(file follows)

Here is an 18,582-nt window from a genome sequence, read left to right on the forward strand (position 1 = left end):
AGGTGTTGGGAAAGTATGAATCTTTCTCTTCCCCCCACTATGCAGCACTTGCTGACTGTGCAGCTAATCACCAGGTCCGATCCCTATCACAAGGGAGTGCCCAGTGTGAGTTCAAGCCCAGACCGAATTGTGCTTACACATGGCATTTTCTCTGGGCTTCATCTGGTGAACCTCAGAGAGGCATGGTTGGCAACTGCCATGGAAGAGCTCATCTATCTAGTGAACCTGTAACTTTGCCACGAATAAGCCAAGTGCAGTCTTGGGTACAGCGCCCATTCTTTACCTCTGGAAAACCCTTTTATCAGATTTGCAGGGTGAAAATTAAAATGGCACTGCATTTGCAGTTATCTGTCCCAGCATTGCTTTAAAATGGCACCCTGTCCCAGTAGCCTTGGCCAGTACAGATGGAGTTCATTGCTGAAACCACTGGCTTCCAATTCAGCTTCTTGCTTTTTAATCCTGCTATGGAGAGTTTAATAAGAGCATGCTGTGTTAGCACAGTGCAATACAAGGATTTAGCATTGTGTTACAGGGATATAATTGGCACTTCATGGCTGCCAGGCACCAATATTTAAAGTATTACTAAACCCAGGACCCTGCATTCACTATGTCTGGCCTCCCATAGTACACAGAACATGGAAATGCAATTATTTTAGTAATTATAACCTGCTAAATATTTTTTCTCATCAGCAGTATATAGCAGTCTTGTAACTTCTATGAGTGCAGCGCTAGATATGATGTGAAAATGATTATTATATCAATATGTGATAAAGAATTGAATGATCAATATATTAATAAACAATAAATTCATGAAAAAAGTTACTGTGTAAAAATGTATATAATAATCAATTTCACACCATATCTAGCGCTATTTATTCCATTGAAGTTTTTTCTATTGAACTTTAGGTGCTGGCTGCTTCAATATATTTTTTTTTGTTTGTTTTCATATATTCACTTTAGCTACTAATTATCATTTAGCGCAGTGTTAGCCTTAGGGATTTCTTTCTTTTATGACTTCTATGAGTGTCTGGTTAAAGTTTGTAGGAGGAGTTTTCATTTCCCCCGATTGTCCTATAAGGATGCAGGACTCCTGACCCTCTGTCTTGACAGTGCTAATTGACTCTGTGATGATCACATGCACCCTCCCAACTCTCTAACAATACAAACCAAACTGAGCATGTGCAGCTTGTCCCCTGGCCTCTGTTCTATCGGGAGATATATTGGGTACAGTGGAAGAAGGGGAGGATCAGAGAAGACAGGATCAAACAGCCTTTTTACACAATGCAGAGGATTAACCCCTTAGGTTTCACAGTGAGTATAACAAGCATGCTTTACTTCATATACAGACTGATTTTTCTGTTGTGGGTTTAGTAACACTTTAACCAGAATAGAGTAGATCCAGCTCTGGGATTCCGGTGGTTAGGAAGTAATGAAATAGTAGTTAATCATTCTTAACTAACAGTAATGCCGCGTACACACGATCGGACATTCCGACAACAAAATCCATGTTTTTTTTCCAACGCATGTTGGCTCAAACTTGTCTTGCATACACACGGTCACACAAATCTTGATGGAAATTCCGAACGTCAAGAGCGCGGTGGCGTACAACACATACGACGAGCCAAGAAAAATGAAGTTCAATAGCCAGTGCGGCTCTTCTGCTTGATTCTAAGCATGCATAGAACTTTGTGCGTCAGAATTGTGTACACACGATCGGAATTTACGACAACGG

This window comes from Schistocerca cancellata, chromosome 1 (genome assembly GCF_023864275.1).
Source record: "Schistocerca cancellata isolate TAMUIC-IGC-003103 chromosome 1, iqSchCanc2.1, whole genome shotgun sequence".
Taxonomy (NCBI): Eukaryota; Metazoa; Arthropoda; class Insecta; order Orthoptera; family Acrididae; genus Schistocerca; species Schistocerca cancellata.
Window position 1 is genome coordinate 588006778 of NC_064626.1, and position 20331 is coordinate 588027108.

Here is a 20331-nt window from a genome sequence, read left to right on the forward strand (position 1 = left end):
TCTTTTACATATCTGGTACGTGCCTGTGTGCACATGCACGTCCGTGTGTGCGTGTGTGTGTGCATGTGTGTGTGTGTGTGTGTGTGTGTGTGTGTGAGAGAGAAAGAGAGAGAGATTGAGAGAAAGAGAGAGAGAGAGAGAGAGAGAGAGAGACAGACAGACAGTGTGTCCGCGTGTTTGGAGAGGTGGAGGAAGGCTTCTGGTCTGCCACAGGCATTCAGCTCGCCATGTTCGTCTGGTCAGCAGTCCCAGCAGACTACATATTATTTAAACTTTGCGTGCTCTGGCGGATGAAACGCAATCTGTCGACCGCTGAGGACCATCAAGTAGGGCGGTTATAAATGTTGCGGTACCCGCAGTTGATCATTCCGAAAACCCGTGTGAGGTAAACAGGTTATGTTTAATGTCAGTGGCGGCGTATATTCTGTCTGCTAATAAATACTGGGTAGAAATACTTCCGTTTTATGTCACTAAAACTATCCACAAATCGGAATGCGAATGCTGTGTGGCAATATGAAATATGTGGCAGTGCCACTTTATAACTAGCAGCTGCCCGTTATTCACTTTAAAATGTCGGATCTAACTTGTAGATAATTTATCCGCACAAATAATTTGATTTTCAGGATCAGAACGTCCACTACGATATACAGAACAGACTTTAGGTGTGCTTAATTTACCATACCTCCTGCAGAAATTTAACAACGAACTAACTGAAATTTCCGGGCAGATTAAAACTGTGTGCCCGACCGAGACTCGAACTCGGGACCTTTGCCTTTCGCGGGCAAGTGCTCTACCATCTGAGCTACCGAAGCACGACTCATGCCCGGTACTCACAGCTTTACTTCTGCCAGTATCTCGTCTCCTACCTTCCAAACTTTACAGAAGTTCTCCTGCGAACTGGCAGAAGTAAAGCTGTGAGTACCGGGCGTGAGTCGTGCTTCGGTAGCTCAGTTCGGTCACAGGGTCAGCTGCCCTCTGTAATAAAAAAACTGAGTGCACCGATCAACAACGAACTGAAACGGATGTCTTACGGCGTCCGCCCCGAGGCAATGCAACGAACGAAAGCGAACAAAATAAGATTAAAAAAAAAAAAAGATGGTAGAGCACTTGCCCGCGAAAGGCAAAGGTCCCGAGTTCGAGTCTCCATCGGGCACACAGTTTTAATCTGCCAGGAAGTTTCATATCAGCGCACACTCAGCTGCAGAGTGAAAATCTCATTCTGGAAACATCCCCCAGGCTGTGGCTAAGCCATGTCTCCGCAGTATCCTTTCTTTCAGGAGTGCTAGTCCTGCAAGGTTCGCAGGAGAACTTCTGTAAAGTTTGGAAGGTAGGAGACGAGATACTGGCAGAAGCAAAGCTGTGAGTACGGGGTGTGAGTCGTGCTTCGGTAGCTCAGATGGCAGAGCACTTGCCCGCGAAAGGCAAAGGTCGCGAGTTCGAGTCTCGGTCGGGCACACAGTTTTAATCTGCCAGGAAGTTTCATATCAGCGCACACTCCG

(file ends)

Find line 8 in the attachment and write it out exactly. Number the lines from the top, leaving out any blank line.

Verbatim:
TCTTTTACATATCTGGTACGTGCCTGTGTGCACATGCACGTCCGTGTGTGCGTGTGTGTGTGCATGTGTGTGTGTGTGTGTGTGTGTGTGTGTGTGAGAGAGAAAGAGAGAGAGATTGAGAGAAAGAGAGAGAGAGAGAGAGAGAGAGAGAGACAGACAGACAGTGTGTCCGCGTGTTTGGAGAGGTGGAGGAAGGCTTCTGGTCTGCCACAGGCATTCAGCTCGCCATGTTCGTCTGGTCAGCAGTCCCAGCAGACTACATATTATTTAAACTTTGCGTGCTCTGGCGGATGAAACGCAATCTGTCGACCGCTGAGGACCATCAAGTAGGGCGGTTATAAATGTTGCGGTACCCGCAGTTGATCATTCCGAAAACCCGTGTGAGGTAAACAGGTTATGTTTAATGTCAGTGGCGGCGTATATTCTGTCTGCTAATAAATACTGGGTAGAAATACTTCCGTTTTATGTCACTAAAACTATCCACAAATCGGAATGCGAATGCTGTGTGGCAATATGAAATATGTGGCAGTGCCACTTTATAACTAGCAGCTGCCCGTTATTCACTTTAAAATGTCGGATCTAACTTGTAGATAATTTATCCGCACAAATAATTTGATTTTCAGGATCAGAACGTCCACTACGATATACAGAACAGACTTTAGGTGTGCTTAATTTACCATACCTCCTGCAGAAATTTAACAACGAACTAACTGAAATTTCCGGGCAGATTAAAACTGTGTGCCCGACCGAGACTCGAACTCGGGACCTTTGCCTTTCGCGGGCAAGTGCTCTACCATCTGAGCTACCGAAGCACGACTCATGCCCGGTACTCACAGCTTTACTTCTGCCAGTATCTCGTCTCCTACCTTCCAAACTTTACAGAAGTTCTCCTGCGAACTGGCAGAAGTAAAGCTGTGAGTACCGGGCGTGAGTCGTGCTTCGGTAGCTCAGTTCGGTCACAGGGTCAGCTGCCCTCTGTAATAAAAAAACTGAGTGCACCGATCAACAACGAACTGAAACGGATGTCTTACGGCGTCCGCCCCGAGGCAATGCAACGAACGAAAGCGAACAAAATAAGATTAAAAAAAAAAAAAGATGGTAGAGCACTTGCCCGCGAAAGGCAAAGGTCCCGAGTTCGAGTCTCCATCGGGCACACAGTTTTAATCTGCCAGGAAGTTTCATATCAGCGCACACTCAGCTGCAGAGTGAAAATCTCATTCTGGAAACATCCCCCAGGCTGTGGCTAAGCCATGTCTCCGCAGTATCCTTTCTTTCAGGAGTGCTAGTCCTGCAAGGTTCGCAGGAGAACTTCTGTAAAGTTTGGAAGGTAGGAGACGAGATACTGGCAGAAGCAAAGCTGTGAGTACGGGGTGTGAGTCGTGCTTCGGTAGCTCAGATGGCAGAGCACTTGCCCGCGAAAGGCAAAGGTCGCGAGTTCGAGTCTCGGTCGGGCACACAGTTTTAATCTGCCAGGAAGTTTCATATCAGCGCACACTCCG